On January 30, 1649, during the English Civil War, King Charles I was executed at Whitehall, and his son, Charles II, was left with a country in chaos. In September, Charles II was defeated by the troops under Oliver Cromwell, and he ran for his life. For the next six weeks, he moved in disguise (no easy feat for this dark, 6’2″ royal) with his Catholic supporters and eventually escaped to France, where he stayed until 1660. Oak Apple Day is celebrated on the anniversary of his triumphant arrival in London, May 29, 1660.
The name of this holiday actually refers to his best known hiding place during his days as a fugitive in England. The king was in Boscobel House in Shropshire, when a man named William Carless suggested they would be safer outside. Charles and Carless both hid in an oak apple near the house, all day, watching as soldiers searched the house and even walked underneath the tree.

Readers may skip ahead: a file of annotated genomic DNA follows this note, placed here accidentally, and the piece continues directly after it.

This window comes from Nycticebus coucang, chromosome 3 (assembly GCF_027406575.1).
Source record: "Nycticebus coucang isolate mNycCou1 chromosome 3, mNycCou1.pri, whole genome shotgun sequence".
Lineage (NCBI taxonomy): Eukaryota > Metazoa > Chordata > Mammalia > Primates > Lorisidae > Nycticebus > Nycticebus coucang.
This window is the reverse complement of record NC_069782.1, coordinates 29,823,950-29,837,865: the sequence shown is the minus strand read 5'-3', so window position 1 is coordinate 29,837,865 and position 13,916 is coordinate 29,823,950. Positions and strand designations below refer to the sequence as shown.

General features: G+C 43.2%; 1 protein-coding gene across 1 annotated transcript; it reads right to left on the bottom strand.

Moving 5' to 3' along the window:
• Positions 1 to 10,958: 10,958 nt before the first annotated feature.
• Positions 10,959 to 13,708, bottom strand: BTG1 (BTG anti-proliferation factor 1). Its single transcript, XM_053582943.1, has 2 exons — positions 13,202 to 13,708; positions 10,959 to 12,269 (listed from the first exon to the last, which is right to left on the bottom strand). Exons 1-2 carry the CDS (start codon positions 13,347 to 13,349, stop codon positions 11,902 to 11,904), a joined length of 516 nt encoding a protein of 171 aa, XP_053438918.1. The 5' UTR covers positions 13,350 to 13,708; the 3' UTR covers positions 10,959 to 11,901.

“Let the morning bring me word of your unfailing love,
for I have put my trust in you.
Show me the way I should go,
for to you I entrust my life.
Rescue me from my enemies, Lord,
for I hide myself in you.”
Last year I covered another history based holiday on May 29: End of the Middle Ages Day.